The federal policy — hastily announced Friday only two days before the election campaign launched — would make vaccines mandatory for federal employees and those working in some federally regulated industries (airlines and railways, among others) in an effort to boost stalled vaccination rates.

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While the timeline remains sketchy, the government has said federal public servants have until sometime in September — and transport workers have until some point in October — to get both doses of the vaccine to be in compliance with the new order.

The government said it also "expects" that Crown corporations and other employers in federally regulated sectors — like banking, broadcasting and telecommunications — will require vaccination for their employees. "The government will work with these employers to ensure this result," the government said in a statement announcing the new mandate.

Beyond the mandatory vaccination requirement for federal employees, the government will impose a similar mandate on certain travellers.

Starting soon, all commercial air travellers and passengers on interprovincial trains and large marine vessels with overnight accommodations (such as cruise ships) will have to be vaccinated.

Trudeau said today the government is negotiating the finer points of this plan with public sector unions. Two of those unions, the Public Service Alliance of Canada (PSAC) and the Professional Institute of the Public Service of Canada (PIPSC), have said they support the mandate in principle.

"PSAC supports measures to increase vaccination rates, including vaccination requirements for federal public service workers to protect our members, their colleagues and our communities," said PSAC president Chris Aylward in a statement.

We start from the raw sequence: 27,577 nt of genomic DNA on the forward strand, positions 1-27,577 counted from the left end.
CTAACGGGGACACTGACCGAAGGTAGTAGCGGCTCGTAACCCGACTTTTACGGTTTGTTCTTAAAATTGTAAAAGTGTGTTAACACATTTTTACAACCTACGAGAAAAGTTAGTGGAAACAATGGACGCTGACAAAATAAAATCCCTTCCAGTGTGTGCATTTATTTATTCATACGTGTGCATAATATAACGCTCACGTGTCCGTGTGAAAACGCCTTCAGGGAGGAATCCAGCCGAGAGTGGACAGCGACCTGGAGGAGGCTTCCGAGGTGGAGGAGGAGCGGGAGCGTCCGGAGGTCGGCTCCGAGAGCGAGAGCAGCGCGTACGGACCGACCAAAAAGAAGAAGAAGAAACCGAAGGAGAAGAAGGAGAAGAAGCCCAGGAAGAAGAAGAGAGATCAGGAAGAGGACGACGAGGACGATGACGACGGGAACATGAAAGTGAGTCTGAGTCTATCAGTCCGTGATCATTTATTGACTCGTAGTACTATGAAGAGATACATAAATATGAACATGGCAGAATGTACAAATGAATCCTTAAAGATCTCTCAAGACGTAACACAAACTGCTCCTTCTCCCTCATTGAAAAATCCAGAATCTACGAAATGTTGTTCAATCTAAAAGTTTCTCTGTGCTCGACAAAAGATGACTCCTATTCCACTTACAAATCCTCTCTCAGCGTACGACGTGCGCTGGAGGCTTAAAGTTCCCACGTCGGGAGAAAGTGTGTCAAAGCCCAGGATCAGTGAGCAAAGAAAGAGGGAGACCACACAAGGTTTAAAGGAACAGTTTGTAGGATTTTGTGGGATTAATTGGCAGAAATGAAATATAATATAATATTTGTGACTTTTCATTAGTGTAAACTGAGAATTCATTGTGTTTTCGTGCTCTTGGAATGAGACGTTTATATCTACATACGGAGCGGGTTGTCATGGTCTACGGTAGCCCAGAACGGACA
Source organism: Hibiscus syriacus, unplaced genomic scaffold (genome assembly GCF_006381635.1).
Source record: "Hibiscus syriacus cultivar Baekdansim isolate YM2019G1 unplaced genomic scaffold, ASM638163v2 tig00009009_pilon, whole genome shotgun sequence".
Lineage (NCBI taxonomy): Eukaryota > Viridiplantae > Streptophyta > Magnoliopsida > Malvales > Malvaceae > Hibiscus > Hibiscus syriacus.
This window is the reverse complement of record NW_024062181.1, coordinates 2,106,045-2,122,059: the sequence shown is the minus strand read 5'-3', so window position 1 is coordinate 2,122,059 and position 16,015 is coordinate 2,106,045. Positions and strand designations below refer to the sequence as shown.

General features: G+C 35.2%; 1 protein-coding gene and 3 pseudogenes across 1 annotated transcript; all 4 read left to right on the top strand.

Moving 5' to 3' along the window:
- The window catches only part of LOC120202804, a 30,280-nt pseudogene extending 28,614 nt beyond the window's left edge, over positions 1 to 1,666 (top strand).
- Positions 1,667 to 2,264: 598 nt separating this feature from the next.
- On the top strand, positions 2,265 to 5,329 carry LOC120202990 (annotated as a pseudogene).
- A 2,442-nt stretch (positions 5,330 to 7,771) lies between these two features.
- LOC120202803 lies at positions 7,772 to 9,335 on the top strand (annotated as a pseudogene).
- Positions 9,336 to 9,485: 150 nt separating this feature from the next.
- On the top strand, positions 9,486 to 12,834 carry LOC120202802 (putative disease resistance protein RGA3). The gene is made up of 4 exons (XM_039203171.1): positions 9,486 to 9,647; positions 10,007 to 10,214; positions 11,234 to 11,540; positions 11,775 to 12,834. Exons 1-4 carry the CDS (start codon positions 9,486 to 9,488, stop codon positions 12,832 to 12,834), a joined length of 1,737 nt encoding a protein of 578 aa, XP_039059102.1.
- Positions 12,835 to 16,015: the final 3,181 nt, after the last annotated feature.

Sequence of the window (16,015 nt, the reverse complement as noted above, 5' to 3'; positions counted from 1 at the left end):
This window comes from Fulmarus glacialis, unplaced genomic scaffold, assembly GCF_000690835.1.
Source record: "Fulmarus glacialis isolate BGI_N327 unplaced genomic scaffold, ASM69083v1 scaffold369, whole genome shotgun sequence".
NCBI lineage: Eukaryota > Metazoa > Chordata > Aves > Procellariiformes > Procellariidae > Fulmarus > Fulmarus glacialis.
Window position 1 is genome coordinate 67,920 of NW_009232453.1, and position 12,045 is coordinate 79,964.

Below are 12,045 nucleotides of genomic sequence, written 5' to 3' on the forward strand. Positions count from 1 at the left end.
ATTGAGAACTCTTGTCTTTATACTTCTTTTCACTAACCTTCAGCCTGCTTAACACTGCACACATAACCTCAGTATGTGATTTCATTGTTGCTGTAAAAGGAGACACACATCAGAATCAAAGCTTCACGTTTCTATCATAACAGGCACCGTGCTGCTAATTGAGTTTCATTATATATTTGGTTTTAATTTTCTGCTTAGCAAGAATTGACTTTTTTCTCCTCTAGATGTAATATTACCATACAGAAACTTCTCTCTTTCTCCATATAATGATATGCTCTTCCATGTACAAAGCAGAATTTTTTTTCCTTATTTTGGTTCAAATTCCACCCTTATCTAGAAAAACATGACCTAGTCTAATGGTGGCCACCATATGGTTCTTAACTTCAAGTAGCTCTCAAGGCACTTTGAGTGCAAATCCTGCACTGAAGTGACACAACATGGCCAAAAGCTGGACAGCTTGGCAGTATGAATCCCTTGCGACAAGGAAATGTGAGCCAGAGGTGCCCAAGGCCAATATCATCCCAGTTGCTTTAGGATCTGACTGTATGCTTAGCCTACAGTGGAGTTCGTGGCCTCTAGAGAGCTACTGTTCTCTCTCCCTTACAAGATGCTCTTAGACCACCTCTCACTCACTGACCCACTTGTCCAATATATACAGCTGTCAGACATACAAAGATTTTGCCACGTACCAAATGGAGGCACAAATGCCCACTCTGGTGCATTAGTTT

WATCH: O'Toole says vaccines are critical but should not be used to divide Canadians

Canada is now a world leader in immunizations, with more than 82 per cent of the eligible population having been vaccinated with at least one dose. But the pace of vaccinations has slowed considerably since a blitz in April and May, with well below 100,000 first shots handed out each day.

With a fourth wave of new infections hitting Canada, experts say boosting vaccine coverage will protect the country's health care system from again being overwhelmed by COVID-19 patients.

Singh says he supports disciplining the unvaccinated 'in rare cases'

Trudeau is not alone in proposing penalties for federal workers who refuse a shot. Speaking at an event promoting made-in-Canada personal protective equipment (PPE), NDP Leader Jagmeet Singh said today that while public servants have a right to choose not to get vaccinated, "there will be consequences" for those who don't.

"Our goal is to protect people and to keep people safe," he said.

Singh said, under his plan, an unvaccinated federal employee who works in a public-facing role could be moved out of their job.

"For employees who still refuse to be vaccinated, without a reason related to health status, we would expect that the collective agreement would be followed. All collective agreements include a process for progressive discipline — up to and including termination. Discipline should always be a last resort, but may be necessary in rare cases to protect the health and safety of Canadians," he said.

WATCH: Singh says: 'People will have the choice not to get vaccinated, but there will be consequences'

People's Party Leader Maxime Bernier called the mandate "immoral, illegal and unconstitutional."

"We believe in freedom of choice. Everyone must be free to decide whether they want a vaccine or not — with informed consent. We'll fight against these Draconian measures," he said.

Bernier, who is unvaccinated, has been among the most vocal opponents of COVID-19 related measures like lockdowns and masking. In June, Bernier was arrested in Manitoba for defying public health orders.

"I don't want to be in a society where people are asking, 'Show me your papers.' We will have two classes of citizens. That must change, we are not in a communist country," Bernier said.

Bloc Québécois Leader Yves-Francois Blanchet was also skeptical of the policy's constitutionality.

"I don't think the federal government can dictate that," he said. "That is the power and responsibility of Quebec."

In fact, Ottawa has authority over people who work in federally regulated sectors.